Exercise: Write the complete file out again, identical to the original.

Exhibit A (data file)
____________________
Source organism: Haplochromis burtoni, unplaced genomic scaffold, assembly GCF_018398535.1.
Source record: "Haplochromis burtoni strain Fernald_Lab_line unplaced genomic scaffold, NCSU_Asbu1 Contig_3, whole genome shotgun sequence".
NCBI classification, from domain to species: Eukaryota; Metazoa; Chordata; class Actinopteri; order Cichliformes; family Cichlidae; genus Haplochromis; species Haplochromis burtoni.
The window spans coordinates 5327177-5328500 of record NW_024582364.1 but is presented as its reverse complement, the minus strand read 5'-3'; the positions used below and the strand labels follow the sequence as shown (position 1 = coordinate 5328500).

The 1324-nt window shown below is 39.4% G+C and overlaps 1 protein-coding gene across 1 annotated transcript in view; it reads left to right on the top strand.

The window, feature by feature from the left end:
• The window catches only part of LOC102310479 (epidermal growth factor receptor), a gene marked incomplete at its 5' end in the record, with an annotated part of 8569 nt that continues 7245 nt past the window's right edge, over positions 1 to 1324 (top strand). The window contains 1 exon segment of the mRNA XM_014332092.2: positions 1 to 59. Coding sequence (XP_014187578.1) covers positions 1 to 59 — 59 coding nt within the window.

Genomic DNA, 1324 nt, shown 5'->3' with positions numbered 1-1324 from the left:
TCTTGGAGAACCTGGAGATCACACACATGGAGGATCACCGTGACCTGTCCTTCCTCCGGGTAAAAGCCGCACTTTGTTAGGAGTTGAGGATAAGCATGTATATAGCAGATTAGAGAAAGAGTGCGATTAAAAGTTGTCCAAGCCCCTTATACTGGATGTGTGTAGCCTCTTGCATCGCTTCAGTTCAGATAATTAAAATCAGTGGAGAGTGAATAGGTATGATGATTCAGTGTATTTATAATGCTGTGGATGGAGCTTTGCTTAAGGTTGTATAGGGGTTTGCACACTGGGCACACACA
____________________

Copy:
Source organism: Haplochromis burtoni, unplaced genomic scaffold, assembly GCF_018398535.1.
Source record: "Haplochromis burtoni strain Fernald_Lab_line unplaced genomic scaffold, NCSU_Asbu1 Contig_3, whole genome shotgun sequence".
NCBI classification, from domain to species: Eukaryota; Metazoa; Chordata; class Actinopteri; order Cichliformes; family Cichlidae; genus Haplochromis; species Haplochromis burtoni.
The window spans coordinates 5327177-5328500 of record NW_024582364.1 but is presented as its reverse complement, the minus strand read 5'-3'; the positions used below and the strand labels follow the sequence as shown (position 1 = coordinate 5328500).

The 1324-nt window shown below is 39.4% G+C and overlaps 1 protein-coding gene across 1 annotated transcript in view; it reads left to right on the top strand.

The window, feature by feature from the left end:
• The window catches only part of LOC102310479 (epidermal growth factor receptor), a gene marked incomplete at its 5' end in the record, with an annotated part of 8569 nt that continues 7245 nt past the window's right edge, over positions 1 to 1324 (top strand). The window contains 1 exon segment of the mRNA XM_014332092.2: positions 1 to 59. Coding sequence (XP_014187578.1) covers positions 1 to 59 — 59 coding nt within the window.

Genomic DNA, 1324 nt, shown 5'->3' with positions numbered 1-1324 from the left:
TCTTGGAGAACCTGGAGATCACACACATGGAGGATCACCGTGACCTGTCCTTCCTCCGGGTAAAAGCCGCACTTTGTTAGGAGTTGAGGATAAGCATGTATATAGCAGATTAGAGAAAGAGTGCGATTAAAAGTTGTCCAAGCCCCTTATACTGGATGTGTGTAGCCTCTTGCATCGCTTCAGTTCAGATAATTAAAATCAGTGGAGAGTGAATAGGTATGATGATTCAGTGTATTTATAATGCTGTGGATGGAGCTTTGCTTAAGGTTGTATAGGGGTTTGCACACTGGGCACACACA